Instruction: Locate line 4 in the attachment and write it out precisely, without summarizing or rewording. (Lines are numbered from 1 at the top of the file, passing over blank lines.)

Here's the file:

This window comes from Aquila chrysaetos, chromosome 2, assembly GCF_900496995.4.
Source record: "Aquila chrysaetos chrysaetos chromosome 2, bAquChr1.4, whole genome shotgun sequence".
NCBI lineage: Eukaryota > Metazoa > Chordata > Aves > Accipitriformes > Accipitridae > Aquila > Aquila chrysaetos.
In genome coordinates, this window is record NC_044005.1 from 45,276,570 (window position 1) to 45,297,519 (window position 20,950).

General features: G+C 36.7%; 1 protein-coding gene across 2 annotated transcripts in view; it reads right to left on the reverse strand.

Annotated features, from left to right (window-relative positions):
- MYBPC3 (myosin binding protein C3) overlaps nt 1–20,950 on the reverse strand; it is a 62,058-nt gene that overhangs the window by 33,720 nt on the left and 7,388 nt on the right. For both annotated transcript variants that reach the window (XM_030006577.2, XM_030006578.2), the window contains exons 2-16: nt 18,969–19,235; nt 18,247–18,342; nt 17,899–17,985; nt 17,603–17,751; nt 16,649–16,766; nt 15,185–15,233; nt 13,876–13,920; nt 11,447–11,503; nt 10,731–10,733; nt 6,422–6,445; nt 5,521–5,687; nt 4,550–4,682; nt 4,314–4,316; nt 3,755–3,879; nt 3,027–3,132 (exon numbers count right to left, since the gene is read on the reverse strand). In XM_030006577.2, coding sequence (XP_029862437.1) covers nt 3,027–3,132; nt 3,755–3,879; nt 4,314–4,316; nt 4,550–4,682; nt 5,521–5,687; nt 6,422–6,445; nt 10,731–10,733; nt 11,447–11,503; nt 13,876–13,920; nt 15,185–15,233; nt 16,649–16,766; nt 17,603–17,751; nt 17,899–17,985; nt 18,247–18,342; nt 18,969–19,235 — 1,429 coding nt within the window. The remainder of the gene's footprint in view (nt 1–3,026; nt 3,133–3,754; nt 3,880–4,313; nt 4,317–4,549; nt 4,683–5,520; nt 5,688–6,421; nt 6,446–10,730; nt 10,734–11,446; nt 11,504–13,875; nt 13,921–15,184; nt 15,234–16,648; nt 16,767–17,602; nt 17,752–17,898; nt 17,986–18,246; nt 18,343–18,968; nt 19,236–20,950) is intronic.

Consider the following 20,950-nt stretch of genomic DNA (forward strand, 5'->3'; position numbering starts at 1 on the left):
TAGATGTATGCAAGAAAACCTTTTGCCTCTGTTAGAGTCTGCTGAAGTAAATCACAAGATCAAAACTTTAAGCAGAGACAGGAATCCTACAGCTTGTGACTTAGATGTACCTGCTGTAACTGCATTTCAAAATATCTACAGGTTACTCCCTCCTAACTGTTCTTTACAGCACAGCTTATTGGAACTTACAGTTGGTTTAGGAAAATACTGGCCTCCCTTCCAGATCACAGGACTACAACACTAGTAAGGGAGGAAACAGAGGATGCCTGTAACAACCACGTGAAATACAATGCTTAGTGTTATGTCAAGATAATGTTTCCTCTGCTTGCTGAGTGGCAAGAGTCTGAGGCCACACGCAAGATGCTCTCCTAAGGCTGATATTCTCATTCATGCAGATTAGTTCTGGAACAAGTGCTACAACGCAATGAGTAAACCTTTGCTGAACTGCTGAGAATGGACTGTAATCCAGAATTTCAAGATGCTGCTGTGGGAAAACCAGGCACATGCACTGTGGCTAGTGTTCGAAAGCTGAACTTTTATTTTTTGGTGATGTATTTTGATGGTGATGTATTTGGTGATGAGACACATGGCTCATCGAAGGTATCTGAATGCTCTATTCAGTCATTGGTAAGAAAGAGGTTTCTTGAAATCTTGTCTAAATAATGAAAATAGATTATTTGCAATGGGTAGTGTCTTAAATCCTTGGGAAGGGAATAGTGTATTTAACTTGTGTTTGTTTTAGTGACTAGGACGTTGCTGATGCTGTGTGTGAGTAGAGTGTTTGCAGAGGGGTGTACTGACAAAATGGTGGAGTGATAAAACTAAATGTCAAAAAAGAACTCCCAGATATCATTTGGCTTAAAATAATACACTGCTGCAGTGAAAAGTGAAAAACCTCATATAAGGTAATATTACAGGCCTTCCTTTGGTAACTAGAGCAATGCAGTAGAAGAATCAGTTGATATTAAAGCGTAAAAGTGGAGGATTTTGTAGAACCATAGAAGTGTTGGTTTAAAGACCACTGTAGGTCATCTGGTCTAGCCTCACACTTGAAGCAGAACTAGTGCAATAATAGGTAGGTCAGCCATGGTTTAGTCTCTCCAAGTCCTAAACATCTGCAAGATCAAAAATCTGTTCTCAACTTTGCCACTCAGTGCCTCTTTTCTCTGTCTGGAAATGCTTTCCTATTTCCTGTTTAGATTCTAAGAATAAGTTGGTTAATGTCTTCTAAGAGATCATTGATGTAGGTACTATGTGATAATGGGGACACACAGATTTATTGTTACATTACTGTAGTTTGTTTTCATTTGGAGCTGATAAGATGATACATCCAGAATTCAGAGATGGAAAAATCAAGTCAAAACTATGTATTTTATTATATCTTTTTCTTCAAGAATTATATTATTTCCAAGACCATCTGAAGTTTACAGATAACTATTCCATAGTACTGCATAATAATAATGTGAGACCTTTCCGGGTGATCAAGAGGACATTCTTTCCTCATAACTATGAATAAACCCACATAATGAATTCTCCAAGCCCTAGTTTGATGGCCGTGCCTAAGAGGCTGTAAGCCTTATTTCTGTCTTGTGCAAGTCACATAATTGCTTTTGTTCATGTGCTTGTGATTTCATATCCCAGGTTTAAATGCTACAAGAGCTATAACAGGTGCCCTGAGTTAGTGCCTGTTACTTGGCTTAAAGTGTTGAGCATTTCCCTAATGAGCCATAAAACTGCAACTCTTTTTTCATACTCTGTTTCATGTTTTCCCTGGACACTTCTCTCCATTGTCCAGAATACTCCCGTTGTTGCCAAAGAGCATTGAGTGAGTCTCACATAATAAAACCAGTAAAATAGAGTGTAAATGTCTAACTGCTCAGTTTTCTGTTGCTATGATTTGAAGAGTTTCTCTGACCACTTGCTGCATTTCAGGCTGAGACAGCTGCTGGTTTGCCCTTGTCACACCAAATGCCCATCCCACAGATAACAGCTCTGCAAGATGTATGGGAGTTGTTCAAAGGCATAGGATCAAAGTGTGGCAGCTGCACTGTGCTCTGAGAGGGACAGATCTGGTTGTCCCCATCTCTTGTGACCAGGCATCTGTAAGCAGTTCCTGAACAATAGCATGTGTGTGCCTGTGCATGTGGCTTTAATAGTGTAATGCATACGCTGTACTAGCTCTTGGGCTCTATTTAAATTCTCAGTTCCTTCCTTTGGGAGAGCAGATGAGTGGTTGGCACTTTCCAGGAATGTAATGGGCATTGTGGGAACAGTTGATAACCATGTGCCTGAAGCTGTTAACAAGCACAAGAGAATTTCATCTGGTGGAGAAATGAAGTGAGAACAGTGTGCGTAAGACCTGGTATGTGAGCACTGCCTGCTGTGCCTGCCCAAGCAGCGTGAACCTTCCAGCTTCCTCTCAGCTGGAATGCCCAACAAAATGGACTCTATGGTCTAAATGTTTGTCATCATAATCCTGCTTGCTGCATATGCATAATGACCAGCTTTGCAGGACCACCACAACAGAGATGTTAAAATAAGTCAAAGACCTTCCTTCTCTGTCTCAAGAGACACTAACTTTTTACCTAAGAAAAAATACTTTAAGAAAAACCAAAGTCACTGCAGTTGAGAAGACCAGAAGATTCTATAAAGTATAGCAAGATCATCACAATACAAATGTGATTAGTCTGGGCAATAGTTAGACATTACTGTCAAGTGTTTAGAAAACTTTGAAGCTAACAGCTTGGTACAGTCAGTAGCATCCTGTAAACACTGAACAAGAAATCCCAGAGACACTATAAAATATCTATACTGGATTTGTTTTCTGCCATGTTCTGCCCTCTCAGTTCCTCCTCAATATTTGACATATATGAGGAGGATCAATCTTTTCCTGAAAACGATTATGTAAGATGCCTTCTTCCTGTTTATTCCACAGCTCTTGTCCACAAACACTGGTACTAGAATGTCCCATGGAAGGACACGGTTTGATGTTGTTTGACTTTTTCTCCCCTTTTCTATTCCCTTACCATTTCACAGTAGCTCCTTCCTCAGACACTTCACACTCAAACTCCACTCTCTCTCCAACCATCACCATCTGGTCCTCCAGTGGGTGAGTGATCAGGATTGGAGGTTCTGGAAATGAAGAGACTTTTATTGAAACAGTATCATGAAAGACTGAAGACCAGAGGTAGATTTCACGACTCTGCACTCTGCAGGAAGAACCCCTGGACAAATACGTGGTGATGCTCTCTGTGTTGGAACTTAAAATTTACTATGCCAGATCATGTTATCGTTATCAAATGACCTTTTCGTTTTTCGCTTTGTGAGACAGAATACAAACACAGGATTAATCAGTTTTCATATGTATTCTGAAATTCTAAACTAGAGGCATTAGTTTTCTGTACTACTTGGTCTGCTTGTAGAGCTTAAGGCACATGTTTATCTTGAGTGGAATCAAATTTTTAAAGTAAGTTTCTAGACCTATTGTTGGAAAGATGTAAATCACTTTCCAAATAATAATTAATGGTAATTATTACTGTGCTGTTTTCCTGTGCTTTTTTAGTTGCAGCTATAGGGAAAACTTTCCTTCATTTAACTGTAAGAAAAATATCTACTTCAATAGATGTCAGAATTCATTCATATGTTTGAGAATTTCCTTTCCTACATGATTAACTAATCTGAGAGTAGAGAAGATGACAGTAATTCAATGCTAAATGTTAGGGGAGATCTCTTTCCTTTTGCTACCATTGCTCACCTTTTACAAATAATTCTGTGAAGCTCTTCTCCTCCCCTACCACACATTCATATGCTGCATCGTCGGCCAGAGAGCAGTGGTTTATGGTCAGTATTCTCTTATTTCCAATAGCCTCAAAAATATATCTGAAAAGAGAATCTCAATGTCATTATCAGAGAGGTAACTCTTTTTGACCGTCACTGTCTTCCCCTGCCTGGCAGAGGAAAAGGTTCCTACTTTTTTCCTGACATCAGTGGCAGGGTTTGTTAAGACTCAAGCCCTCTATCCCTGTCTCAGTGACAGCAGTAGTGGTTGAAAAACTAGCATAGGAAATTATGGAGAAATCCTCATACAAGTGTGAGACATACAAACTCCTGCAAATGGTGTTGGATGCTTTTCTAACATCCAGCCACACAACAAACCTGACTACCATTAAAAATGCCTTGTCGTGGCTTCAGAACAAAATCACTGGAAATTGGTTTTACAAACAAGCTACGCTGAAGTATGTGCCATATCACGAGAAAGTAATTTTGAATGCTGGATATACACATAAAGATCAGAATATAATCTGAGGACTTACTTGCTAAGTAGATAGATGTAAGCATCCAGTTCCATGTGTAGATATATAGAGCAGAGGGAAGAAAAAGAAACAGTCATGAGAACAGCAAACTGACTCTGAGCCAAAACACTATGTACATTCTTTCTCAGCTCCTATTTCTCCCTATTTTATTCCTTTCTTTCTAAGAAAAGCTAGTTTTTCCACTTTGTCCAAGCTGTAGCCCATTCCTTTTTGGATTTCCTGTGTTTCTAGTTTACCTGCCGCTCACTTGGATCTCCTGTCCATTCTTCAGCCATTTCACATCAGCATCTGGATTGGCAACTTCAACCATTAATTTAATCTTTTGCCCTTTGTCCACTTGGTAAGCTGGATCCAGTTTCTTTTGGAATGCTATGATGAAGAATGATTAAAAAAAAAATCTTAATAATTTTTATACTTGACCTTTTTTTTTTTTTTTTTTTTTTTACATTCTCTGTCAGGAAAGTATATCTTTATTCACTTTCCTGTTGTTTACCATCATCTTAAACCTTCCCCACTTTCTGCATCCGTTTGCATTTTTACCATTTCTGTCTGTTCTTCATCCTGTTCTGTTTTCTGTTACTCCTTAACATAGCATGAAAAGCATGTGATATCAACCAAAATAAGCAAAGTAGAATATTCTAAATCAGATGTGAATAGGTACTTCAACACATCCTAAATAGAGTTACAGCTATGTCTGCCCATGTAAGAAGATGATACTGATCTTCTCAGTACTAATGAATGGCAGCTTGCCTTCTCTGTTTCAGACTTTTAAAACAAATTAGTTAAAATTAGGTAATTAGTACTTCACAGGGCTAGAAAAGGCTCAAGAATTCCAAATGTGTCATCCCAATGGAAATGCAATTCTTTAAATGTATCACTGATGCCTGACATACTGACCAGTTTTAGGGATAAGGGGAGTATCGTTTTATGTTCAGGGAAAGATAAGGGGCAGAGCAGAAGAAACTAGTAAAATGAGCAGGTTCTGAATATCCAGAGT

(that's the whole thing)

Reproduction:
In genome coordinates, this window is record NC_044005.1 from 45,276,570 (window position 1) to 45,297,519 (window position 20,950).